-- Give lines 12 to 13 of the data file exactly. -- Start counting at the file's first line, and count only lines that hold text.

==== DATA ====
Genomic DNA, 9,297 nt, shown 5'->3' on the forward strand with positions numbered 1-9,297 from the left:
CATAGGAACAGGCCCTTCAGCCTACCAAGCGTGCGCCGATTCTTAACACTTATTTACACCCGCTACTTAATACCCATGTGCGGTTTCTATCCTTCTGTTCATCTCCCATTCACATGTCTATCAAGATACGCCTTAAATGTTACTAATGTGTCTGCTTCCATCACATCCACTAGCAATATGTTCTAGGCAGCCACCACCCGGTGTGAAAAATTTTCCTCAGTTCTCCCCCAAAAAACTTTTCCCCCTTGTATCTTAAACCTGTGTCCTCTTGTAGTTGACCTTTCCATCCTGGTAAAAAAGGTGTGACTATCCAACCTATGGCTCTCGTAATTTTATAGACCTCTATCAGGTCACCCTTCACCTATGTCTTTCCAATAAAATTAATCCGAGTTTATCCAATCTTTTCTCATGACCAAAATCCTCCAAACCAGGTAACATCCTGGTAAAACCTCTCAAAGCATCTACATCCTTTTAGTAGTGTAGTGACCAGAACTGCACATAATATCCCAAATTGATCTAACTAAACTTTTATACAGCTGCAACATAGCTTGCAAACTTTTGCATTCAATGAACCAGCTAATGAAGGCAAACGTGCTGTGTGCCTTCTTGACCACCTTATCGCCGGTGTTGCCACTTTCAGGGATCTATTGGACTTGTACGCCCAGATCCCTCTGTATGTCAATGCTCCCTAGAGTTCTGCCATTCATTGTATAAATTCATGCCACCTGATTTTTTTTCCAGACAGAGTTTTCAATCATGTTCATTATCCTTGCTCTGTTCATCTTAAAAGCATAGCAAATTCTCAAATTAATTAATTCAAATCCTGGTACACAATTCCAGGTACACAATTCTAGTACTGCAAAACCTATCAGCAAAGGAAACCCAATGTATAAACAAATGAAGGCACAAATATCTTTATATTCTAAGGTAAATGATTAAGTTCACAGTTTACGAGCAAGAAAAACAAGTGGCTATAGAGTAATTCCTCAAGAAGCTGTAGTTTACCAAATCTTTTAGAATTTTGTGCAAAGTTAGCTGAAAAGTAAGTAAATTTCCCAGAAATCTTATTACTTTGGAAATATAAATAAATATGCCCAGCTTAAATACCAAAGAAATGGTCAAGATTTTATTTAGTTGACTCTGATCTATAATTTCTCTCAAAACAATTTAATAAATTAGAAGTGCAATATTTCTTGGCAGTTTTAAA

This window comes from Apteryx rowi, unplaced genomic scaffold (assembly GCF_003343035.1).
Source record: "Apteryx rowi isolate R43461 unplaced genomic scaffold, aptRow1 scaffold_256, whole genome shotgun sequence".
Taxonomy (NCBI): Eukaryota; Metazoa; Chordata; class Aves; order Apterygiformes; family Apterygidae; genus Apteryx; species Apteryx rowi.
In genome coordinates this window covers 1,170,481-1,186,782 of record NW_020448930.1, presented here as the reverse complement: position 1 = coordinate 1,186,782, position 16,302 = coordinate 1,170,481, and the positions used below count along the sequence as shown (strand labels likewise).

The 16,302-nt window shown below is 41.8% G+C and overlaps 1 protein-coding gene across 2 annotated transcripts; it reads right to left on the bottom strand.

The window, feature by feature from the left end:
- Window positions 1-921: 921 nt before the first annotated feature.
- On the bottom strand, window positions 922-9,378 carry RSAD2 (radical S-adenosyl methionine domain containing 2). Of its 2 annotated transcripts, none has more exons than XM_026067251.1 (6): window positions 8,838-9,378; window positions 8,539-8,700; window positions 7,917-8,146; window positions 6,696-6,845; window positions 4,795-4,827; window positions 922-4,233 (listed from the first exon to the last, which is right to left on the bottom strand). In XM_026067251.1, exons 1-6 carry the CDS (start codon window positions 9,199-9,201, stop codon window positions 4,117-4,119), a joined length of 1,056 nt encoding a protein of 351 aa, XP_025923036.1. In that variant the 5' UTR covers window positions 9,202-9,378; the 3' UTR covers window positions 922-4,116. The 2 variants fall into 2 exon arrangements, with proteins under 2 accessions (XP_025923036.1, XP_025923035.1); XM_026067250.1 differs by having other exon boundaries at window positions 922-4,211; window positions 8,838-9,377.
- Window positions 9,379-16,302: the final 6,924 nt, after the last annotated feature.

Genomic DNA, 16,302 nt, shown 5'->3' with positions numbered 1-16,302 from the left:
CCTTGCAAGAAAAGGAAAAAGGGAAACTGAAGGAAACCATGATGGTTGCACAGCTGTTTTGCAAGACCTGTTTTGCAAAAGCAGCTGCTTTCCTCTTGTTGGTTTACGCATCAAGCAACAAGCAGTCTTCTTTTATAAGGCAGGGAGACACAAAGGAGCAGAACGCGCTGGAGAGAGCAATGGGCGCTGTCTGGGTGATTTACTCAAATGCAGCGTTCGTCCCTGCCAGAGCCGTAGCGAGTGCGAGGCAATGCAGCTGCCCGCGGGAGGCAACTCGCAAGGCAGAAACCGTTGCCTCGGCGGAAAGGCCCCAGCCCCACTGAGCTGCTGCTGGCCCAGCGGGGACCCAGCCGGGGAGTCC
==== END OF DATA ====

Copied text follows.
Genomic DNA, 16,302 nt, shown 5'->3' with positions numbered 1-16,302 from the left:
CCTTGCAAGAAAAGGAAAAAGGGAAACTGAAGGAAACCATGATGGTTGCACAGCTGTTTTGCAAGACCTGTTTTGCAAAAGCAGCTGCTTTCCTCTTGTTGGTTTACGCATCAAGCAACAAGCAGTCTTCTTTTATAAGGCAGGGAGACACAAAGGAGCAGAACGCGCTGGAGAGAGCAATGGGCGCTGTCTGGGTGATTTACTCAAATGCAGCGTTCGTCCCTGCCAGAGCCGTAGCGAGTGCGAGGCAATGCAGCTGCCCGCGGGAGGCAACTCGCAAGGCAGAAACCGTTGCCTCGGCGGAAAGGCCCCAGCCCCACTGAGCTGCTGCTGGCCCAGCGGGGACCCAGCCGGGGAGTCC